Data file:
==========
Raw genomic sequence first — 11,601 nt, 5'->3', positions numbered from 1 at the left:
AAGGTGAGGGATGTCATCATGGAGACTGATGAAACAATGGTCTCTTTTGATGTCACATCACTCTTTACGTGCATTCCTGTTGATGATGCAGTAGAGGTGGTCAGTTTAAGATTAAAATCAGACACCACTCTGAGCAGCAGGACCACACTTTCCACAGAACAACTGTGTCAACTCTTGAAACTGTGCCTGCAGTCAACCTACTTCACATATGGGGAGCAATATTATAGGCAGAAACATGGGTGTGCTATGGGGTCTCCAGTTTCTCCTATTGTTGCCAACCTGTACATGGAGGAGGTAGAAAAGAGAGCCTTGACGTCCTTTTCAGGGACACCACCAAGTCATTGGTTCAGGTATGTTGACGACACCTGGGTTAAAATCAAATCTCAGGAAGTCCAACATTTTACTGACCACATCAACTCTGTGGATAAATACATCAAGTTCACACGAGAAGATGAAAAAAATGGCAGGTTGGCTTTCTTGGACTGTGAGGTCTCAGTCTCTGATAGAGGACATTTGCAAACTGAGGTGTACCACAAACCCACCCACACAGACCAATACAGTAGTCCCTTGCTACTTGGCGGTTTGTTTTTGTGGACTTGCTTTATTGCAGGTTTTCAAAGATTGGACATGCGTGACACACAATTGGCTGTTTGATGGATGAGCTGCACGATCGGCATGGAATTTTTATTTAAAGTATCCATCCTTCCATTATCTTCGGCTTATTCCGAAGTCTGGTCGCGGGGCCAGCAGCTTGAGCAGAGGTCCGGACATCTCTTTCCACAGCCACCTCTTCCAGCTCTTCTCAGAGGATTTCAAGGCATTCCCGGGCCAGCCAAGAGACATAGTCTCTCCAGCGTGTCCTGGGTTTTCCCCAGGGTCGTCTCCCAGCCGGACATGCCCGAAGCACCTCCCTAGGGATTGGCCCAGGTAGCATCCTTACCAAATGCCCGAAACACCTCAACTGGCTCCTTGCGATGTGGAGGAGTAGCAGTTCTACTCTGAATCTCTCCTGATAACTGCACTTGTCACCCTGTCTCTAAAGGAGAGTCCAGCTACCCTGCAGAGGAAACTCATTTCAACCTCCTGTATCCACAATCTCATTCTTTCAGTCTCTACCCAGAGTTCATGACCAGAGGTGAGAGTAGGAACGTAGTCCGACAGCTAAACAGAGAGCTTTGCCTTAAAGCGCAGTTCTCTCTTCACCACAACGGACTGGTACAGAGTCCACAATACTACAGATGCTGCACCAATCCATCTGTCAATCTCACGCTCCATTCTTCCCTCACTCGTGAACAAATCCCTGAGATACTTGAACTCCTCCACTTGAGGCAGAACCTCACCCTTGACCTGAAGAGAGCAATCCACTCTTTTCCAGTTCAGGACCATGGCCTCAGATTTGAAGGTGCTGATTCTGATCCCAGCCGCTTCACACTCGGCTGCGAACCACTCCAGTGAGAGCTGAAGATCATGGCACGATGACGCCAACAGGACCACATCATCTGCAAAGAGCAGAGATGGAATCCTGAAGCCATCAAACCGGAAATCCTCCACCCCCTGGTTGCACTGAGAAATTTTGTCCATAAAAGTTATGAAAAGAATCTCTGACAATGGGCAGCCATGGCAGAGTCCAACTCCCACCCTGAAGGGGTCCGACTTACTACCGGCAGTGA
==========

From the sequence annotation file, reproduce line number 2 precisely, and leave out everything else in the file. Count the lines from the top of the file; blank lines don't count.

AAGGTGAGGGATGTCATCATGGAGACTGATGAAACAATGGTCTCTTTTGATGTCACATCACTCTTTACGTGCATTCCTGTTGATGATGCAGTAGAGGTGGTCAGTTTAAGATTAAAATCAGACACCACTCTGAGCAGCAGGACCACACTTTCCACAGAACAACTGTGTCAACTCTTGAAACTGTGCCTGCAGTCAACCTACTTCACATATGGGGAGCAATATTATAGGCAGAAACATGGGTGTGCTATGGGGTCTCCAGTTTCTCCTATTGTTGCCAACCTGTACATGGAGGAGGTAGAAAAGAGAGCCTTGACGTCCTTTTCAGGGACACCACCAAGTCATTGGTTCAGGTATGTTGACGACACCTGGGTTAAAATCAAATCTCAGGAAGTCCAACATTTTACTGACCACATCAACTCTGTGGATAAATACATCAAGTTCACACGAGAAGATGAAAAAAATGGCAGGTTGGCTTTCTTGGACTGTGAGGTCTCAGTCTCTGATAGAGGACATTTGCAAACTGAGGTGTACCACAAACCCACCCACACAGACCAATACAGTAGTCCCTTGCTACTTGGCGGTTTGTTTTTGTGGACTTGCTTTATTGCAGGTTTTCAAAGATTGGACATGCGTGACACACAATTGGCTGTTTGATGGATGAGCTGCACGATCGGCATGGAATTTTTATTTAAAGTATCCATCCTTCCATTATCTTCGGCTTATTCCGAAGTCTGGTCGCGGGGCCAGCAGCTTGAGCAGAGGTCCGGACATCTCTTTCCACAGCCACCTCTTCCAGCTCTTCTCAGAGGATTTCAAGGCATTCCCGGGCCAGCCAAGAGACATAGTCTCTCCAGCGTGTCCTGGGTTTTCCCCAGGGTCGTCTCCCAGCCGGACATGCCCGAAGCACCTCCCTAGGGATTGGCCCAGGTAGCATCCTTACCAAATGCCCGAAACACCTCAACTGGCTCCTTGCGATGTGGAGGAGTAGCAGTTCTACTCTGAATCTCTCCTGATAACTGCACTTGTCACCCTGTCTCTAAAGGAGAGTCCAGCTACCCTGCAGAGGAAACTCATTTCAACCTCCTGTATCCACAATCTCATTCTTTCAGTCTCTACCCAGAGTTCATGACCAGAGGTGAGAGTAGGAACGTAGTCCGACAGCTAAACAGAGAGCTTTGCCTTAAAGCGCAGTTCTCTCTTCACCACAACGGACTGGTACAGAGTCCACAATACTACAGATGCTGCACCAATCCATCTGTCAATCTCACGCTCCATTCTTCCCTCACTCGTGAACAAATCCCTGAGATACTTGAACTCCTCCACTTGAGGCAGAACCTCACCCTTGACCTGAAGAGAGCAATCCACTCTTTTCCAGTTCAGGACCATGGCCTCAGATTTGAAGGTGCTGATTCTGATCCCAGCCGCTTCACACTCGGCTGCGAACCACTCCAGTGAGAGCTGAAGATCATGGCACGATGACGCCAACAGGACCACATCATCTGCAAAGAGCAGAGATGGAATCCTGAAGCCATCAAACCGGAAATCCTCCACCCCCTGGTTGCACTGAGAAATTTTGTCCATAAAAGTTATGAAAAGAATCTCTGACAATGGGCAGCCATGGCAGAGTCCAACTCCCACCCTGAAGGGGTCCGACTTACTACCGGCAGTGA